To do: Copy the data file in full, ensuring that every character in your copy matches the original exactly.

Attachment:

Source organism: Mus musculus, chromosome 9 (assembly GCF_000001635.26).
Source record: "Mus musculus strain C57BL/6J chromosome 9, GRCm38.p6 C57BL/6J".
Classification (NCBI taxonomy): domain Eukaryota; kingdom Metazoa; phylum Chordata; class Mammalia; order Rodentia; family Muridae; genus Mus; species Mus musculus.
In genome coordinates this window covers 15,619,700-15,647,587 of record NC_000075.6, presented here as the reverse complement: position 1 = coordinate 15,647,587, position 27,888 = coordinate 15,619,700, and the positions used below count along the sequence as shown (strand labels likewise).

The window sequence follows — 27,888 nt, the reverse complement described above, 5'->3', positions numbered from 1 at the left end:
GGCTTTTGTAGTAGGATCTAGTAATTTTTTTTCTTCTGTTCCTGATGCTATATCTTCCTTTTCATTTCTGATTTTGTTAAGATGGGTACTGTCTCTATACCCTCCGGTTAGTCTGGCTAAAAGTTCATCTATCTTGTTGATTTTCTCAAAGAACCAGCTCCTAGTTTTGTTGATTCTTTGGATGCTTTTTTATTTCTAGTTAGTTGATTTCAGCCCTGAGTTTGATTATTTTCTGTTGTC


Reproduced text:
Source organism: Mus musculus, chromosome 9 (assembly GCF_000001635.26).
Source record: "Mus musculus strain C57BL/6J chromosome 9, GRCm38.p6 C57BL/6J".
Classification (NCBI taxonomy): domain Eukaryota; kingdom Metazoa; phylum Chordata; class Mammalia; order Rodentia; family Muridae; genus Mus; species Mus musculus.
In genome coordinates this window covers 15,619,700-15,647,587 of record NC_000075.6, presented here as the reverse complement: position 1 = coordinate 15,647,587, position 27,888 = coordinate 15,619,700, and the positions used below count along the sequence as shown (strand labels likewise).

The window sequence follows — 27,888 nt, the reverse complement described above, 5'->3', positions numbered from 1 at the left end:
GGCTTTTGTAGTAGGATCTAGTAATTTTTTTTCTTCTGTTCCTGATGCTATATCTTCCTTTTCATTTCTGATTTTGTTAAGATGGGTACTGTCTCTATACCCTCCGGTTAGTCTGGCTAAAAGTTCATCTATCTTGTTGATTTTCTCAAAGAACCAGCTCCTAGTTTTGTTGATTCTTTGGATGCTTTTTTATTTCTAGTTAGTTGATTTCAGCCCTGAGTTTGATTATTTTCTGTTGTC